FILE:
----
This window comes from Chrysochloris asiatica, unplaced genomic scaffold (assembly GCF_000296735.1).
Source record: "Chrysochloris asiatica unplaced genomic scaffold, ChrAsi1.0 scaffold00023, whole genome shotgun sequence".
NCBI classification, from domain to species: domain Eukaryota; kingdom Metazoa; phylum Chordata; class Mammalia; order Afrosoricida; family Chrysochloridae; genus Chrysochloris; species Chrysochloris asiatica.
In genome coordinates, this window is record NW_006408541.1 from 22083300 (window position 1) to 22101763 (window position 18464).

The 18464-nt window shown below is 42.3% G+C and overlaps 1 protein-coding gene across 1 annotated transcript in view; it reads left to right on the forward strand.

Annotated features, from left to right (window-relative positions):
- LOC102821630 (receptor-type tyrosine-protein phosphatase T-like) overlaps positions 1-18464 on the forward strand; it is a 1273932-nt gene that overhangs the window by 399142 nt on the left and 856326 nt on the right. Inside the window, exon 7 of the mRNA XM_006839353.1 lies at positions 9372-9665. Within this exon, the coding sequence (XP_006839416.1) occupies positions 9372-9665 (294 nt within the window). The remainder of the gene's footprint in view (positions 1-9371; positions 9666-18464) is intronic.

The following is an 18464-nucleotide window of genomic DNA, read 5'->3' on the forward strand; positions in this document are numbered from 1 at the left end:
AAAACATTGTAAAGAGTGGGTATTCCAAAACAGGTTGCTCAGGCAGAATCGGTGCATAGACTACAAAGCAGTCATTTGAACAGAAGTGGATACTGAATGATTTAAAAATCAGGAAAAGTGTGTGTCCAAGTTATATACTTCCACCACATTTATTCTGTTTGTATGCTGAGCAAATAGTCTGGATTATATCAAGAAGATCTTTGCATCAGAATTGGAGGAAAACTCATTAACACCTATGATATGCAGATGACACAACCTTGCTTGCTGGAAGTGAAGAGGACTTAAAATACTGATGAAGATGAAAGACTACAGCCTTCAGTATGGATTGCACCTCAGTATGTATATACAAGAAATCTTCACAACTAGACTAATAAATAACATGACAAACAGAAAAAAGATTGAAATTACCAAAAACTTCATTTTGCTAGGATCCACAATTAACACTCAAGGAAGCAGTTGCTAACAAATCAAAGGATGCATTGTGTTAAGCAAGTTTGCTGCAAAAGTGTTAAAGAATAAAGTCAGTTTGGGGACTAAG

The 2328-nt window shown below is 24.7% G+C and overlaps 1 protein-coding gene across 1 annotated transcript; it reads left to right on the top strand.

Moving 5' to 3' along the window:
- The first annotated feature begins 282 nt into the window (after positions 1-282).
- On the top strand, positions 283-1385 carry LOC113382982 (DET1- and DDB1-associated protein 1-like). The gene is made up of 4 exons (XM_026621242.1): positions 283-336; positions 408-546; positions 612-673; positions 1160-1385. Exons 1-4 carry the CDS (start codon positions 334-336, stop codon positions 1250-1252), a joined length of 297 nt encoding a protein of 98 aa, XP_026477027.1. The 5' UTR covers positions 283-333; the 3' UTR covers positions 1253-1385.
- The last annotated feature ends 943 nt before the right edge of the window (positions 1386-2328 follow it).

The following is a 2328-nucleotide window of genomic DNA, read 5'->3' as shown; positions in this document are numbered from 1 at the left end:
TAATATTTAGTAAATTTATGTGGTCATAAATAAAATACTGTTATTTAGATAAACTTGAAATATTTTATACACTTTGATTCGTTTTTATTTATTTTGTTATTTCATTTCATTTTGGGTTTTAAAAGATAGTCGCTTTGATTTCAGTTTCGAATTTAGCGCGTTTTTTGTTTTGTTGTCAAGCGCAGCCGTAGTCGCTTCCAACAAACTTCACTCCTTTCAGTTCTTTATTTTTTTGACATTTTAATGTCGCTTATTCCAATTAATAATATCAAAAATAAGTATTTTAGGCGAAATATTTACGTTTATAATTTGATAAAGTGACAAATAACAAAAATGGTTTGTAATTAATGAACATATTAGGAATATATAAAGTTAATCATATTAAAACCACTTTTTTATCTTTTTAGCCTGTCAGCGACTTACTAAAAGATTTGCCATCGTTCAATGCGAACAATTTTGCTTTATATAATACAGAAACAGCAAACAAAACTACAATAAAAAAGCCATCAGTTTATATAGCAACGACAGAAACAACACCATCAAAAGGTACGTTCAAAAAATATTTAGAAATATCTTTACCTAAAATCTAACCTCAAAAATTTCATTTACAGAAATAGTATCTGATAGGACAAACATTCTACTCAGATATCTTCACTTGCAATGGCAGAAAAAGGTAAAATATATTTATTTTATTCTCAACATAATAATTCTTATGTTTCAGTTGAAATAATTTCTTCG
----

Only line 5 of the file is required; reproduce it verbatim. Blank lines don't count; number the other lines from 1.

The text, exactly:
The 18464-nt window shown below is 42.3% G+C and overlaps 1 protein-coding gene across 1 annotated transcript in view; it reads left to right on the forward strand.